Travel - Voyage Information & Useful Links
This page contains some travel information and links to websites which we found useful for planning our trip. If you find any errorrrs, typos or have suggestions for improving this page, send us an email. We hope that you find it useful.
One of your best sources for travel information is a guide book. We used Lonely Planet, Rough Guide, Let's Go, Fodor's and Dorling Kindersley guide books on our travels. However, we found Lonely Planet and Rough Guides to be the best all round.
En français Le Guide du Routard est le meilleur
Here is a list of websites and other travel related books that we found provided some useful
help and information:
The following websites can offer good deals on flights and accomodation.
Here are some accomodation specific websites. Your guide book can often have better hotel/hostel recommendations - and better prices.
Travelling to different countries around the world means you can't be everywhere at the ideal time. You could arrive at your destination in the middle of an intense heatwave or arrive in the depths of winter. Therefore, what's important is not the ideal time to visit a location but rather what times of the year are best avoided.
It is worth remembering that the seasons in the Southern Hemisphere (E.g. Australia) are the opposite of those in the Northern Hemisphere (E.g. Europe). Another point to note is that once you're inside the tropics the only thing that really changes is whether it's the rainy reason(monsoon) or not.
If you're going to fly off to an exotic destination it is essential to check what vaccinations you may require or find out what things you should be aware of (For example, not drinking the local tap water)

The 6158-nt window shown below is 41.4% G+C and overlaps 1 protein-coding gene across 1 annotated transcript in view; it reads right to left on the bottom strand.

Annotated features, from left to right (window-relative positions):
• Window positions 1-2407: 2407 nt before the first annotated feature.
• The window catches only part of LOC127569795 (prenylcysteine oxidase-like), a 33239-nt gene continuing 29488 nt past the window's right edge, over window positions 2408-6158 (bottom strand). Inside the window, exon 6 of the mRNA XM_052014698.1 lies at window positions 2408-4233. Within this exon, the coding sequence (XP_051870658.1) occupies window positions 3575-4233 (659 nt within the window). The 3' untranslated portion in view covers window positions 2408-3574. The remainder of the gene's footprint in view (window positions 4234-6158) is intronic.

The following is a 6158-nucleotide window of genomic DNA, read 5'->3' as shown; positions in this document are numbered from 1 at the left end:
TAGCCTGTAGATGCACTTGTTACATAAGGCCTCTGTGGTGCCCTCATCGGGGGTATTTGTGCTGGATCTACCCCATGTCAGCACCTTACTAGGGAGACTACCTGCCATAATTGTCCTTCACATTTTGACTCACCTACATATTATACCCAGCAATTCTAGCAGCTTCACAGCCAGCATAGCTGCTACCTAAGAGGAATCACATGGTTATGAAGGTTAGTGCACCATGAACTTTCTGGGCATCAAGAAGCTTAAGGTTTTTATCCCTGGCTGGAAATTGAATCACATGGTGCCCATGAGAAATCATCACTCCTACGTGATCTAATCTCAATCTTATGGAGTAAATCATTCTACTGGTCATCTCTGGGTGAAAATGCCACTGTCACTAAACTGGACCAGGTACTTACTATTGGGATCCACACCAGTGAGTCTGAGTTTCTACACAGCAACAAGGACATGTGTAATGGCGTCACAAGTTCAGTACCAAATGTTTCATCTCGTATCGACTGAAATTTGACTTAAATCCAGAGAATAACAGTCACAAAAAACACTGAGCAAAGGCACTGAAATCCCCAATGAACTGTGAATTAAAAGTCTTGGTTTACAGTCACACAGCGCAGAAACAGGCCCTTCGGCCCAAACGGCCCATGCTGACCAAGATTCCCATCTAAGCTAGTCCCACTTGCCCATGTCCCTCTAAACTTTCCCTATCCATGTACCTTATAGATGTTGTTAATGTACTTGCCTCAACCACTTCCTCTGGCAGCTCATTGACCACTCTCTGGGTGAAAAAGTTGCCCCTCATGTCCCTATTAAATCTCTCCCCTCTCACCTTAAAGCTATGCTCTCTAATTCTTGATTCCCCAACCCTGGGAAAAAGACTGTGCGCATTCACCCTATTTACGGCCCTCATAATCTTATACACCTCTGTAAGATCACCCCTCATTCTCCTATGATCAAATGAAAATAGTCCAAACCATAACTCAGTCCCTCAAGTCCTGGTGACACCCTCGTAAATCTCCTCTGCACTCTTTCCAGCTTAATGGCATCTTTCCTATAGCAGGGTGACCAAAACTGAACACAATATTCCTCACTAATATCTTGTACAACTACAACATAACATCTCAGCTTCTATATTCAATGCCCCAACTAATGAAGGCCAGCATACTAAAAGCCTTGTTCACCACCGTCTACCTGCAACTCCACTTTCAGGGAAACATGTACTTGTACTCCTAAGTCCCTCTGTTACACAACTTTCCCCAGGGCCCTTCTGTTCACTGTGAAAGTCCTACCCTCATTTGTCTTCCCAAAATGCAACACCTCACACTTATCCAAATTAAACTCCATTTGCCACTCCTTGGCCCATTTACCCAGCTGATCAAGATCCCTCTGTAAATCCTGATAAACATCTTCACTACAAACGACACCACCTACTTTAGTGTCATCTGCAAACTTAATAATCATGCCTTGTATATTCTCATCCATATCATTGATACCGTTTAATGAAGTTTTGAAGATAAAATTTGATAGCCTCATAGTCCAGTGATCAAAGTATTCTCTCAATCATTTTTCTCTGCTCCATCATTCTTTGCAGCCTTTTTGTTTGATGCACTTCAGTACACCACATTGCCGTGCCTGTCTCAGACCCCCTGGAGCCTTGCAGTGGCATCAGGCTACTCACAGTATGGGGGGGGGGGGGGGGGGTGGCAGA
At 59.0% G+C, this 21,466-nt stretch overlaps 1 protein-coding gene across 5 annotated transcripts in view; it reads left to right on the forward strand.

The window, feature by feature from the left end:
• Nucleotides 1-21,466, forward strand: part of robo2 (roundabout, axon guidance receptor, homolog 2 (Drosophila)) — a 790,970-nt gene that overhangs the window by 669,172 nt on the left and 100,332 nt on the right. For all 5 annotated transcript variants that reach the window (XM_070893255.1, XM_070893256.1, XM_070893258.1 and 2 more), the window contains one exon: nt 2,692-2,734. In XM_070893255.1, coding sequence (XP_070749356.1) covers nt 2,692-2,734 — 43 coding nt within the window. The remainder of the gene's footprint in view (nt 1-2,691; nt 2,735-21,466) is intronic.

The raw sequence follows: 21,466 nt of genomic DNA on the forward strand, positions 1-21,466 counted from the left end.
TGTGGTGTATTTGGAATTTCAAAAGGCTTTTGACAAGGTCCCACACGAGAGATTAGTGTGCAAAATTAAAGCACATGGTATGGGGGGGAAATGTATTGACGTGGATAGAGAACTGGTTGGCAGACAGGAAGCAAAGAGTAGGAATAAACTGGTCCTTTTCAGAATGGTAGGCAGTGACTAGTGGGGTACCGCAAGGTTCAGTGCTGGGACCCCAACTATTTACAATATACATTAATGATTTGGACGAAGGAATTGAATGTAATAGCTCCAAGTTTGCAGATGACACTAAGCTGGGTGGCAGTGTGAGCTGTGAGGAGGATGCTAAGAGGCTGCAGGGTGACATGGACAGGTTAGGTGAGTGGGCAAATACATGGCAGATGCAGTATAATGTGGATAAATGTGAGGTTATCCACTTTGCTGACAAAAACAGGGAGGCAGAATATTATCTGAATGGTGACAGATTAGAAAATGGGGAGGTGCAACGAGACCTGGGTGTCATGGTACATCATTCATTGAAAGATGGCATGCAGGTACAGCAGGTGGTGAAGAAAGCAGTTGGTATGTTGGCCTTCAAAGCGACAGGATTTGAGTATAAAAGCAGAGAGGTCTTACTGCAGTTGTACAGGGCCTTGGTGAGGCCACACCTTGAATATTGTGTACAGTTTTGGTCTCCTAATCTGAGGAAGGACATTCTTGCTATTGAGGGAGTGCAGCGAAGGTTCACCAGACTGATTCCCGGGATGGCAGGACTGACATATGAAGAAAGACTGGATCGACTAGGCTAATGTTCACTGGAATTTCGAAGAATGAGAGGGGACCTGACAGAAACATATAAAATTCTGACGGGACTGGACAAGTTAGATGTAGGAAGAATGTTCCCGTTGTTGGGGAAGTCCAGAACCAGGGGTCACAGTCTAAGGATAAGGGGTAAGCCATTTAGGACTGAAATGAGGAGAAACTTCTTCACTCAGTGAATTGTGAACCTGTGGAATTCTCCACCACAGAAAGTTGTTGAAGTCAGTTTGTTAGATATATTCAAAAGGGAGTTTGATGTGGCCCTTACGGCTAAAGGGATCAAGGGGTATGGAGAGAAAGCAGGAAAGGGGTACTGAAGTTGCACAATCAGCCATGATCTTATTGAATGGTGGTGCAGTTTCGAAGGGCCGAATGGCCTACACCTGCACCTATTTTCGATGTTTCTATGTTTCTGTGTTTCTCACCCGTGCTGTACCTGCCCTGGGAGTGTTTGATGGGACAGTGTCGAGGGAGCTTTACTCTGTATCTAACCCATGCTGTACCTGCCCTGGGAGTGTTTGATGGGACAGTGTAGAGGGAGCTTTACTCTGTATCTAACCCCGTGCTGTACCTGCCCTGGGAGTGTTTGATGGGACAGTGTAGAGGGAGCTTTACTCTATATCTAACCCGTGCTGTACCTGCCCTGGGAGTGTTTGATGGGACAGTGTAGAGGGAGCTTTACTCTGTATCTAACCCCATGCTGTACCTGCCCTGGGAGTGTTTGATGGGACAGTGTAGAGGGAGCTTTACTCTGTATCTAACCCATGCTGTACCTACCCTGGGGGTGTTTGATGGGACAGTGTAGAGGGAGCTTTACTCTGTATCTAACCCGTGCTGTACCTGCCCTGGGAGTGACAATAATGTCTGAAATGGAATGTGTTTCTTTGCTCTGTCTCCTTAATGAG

You also need to think about the medicines (tables, creams, etc.) that you might need
to bring. The link below contains the list of medicines, their uses and the
recommended quantity, which we took with us on our trip.
Insurance is essential for travelling to far-off and exotic places. It can be expensive but it is madness not to have it. However, you need to make sure the policy your choose covers you for all things you may end up doing.
For a backpack it is best to start with a 50-60 litre capacity. Internal frame models with adjustable back systems from major brands (E.g. Lowe Alpine, etc) are good because they mould to your shape and provide stability by keeping the weight close to your spine. Suitcase style zip around opening backpacks are more practical for everyday use. Make sure you try it out with a heavy load before buying and don't believe everything the sales guy in the shop tells you. You don't need the latest most expensive backpack with all the extra attachments.
The old saying that you should travel as light as possible holds true. Here's a few other gems of wisdom you might find useful.
- You will fill your bag no matter how empty it is at the start of your trip
- Your bag may eventually rip, break or tear no matter how strong the
manufacturer claims it to be
- The more stuff you have the greater target you are for thieves
- The bigger and heavier your bag the harder it is to run for a bus, train, etc.
This page was last updated January 30, 2006.